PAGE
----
Figure 4
 
Representative histologic images showing evidence of SCS fibrils. (A) In eyes with no injection, the sclera and choroid were tightly adhered. (B) In eyes 30 minutes after HBSS injection, the sclera and choroid were no longer closely adherent. There are SCS fibrils visible, especially when the image is transformed to black and white (insets). (C) In eyes 1+ month after HBSS injection, the sclera and choroid were still not adherent, and there are SCS fibrils visible. When animals were viewed using U/S in vivo, no SCS expansion was visible (data not shown). Sc, sclera; C, choroid; F, SCS fibril. Scale bar: 1 mm.
Figure 4
 
Representative histologic images showing evidence of SCS fibrils. (A) In eyes with no injection, the sclera and choroid were tightly adhered. (B) In eyes 30 minutes after HBSS injection, the sclera and choroid were no longer closely adherent. There are SCS fibrils visible, especially when the image is transformed to black and white (insets). (C) In eyes 1+ month after HBSS injection, the sclera and choroid were still not adherent, and there are SCS fibrils visible. When animals were viewed using U/S in vivo, no SCS expansion was visible (data not shown). Sc, sclera; C, choroid; F, SCS fibril. Scale bar: 1 mm.
Effect of Liquid Formulation on SCS Thickness and Collapse Time
We next evaluated the effect of liquid formulation on SCS thickness, as well as the SCS collapse rate over time in the living rabbit (Fig. 5A). We chose solutions of CMC at different concentrations in HBSS and the commercial viscoelastic product Discovisc (Alcon, Fort Worth, TX, USA) (which contains 1.65 MDa hyaluronic acid) as liquid formulations for this study, because these liquid formulations were previously shown to distribute differently in the SCS, compared with HBSS.19 
Figure 5
 
Quantification of median SCS thickness after injection of different liquid formulations as a function of time. (A) Time course of SCS thickness after injection with six liquid formulations. Inset shows first 24 hours. (B) SCS thickness measured immediately post injection (θ0) and the maximum SCS thickness reached (θmax) when using different liquid formulations. (C) The time constants associated with SCS expansion and collapse when using different liquid formulations. All values are mean ± SEM (n = 4 replicates) (ns = no significant difference, P < 0.05 = *; P < 0.0005 = ***, F-test).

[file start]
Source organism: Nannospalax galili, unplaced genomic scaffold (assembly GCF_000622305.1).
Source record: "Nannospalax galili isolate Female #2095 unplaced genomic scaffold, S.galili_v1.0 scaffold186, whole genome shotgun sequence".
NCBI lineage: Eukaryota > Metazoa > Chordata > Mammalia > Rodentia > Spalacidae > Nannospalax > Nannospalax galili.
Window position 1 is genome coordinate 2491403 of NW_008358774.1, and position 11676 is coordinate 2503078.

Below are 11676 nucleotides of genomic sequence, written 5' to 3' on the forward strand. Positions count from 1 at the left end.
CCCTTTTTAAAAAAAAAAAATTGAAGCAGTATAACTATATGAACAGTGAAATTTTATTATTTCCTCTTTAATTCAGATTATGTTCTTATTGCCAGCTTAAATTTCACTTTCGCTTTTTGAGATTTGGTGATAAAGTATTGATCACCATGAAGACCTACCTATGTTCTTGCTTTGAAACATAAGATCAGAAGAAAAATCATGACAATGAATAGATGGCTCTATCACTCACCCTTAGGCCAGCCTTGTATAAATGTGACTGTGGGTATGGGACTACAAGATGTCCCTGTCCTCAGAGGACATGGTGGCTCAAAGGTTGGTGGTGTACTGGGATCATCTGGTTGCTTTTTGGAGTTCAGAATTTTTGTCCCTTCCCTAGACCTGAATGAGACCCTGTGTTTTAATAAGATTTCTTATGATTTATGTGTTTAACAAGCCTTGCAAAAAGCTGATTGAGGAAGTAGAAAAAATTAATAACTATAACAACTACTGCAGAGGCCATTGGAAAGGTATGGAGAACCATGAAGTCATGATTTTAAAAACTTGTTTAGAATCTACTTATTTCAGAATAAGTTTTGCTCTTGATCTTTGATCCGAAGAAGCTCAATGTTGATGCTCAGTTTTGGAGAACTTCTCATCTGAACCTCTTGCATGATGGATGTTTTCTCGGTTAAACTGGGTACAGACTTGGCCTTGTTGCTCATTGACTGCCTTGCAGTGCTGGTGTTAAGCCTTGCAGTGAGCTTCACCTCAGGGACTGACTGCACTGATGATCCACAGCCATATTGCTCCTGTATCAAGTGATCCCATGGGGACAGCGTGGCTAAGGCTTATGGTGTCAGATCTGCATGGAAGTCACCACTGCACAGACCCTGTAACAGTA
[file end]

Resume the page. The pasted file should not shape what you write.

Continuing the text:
Figure 5
 
Quantification of median SCS thickness after injection of different liquid formulations as a function of time. (A) Time course of SCS thickness after injection with six liquid formulations. Inset shows first 24 hours. (B) SCS thickness measured immediately post injection (θ0) and the maximum SCS thickness reached (θmax) when using different liquid formulations. (C) The time constants associated with SCS expansion and collapse when using different liquid formulations. All values are mean ± SEM (n = 4 replicates) (ns = no significant difference, P < 0.05 = *; P < 0.0005 = ***, F-test).
The initial SCS thickness at the injection site varied greatly with choice of liquid formulation from 0.43 ± 0.06 mm with HBSS to 2.1 ± 0.1 mm with 5% CMC in HBSS (Figs. 5B, 6). The value for HBSS found here in the living rabbit eye is larger than what was found as explained above in the rabbit eye ex vivo. This could be because the in vivo measurement was made at the injection site, which was the site of maximum SCS thickness, whereas the ex vivo measurement was reported as the average SCS thickness through the expanded SCS. Use of Discovisc, which had previously been reported to initially remain near the site of injection in the SCS,19 showed a SCS thickness of 1.5 ± 0.4 mm, which was significantly larger than the value for HBSS (P < 0.01, Sidak's multiple comparison test). Suprachoroidal space injection of solutions containing 1%, 3%, and 5% CMC in HBSS (viscous solutions that have also been reported to localize at the injection site19) had initial SCS thicknesses of 0.7 ± 0.1, 1.6 ± 0.2, and 2.1 ± 0.1 mm, respectively (Fig. 5B). These data indicate that changing the formulation (to increase viscosity) had a larger effect on SCS thickness than increasing injection volume for a given formulation. 
Figure 6
 
Representative ultrasound B-scan images of the SCS after 50-μL injection of (A) HBSS and (B) 5% CMC solution. C, conjunctiva; Sc, sclera; SCS, suprachoroidal space; Ch-Re, choroid-retina. Arrows indicate SCS thickness.
Figure 6
 
Representative ultrasound B-scan images of the SCS after 50-μL injection of (A) HBSS and (B) 5% CMC solution. C, conjunctiva; Sc, sclera; SCS, suprachoroidal space; Ch-Re, choroid-retina. Arrows indicate SCS thickness.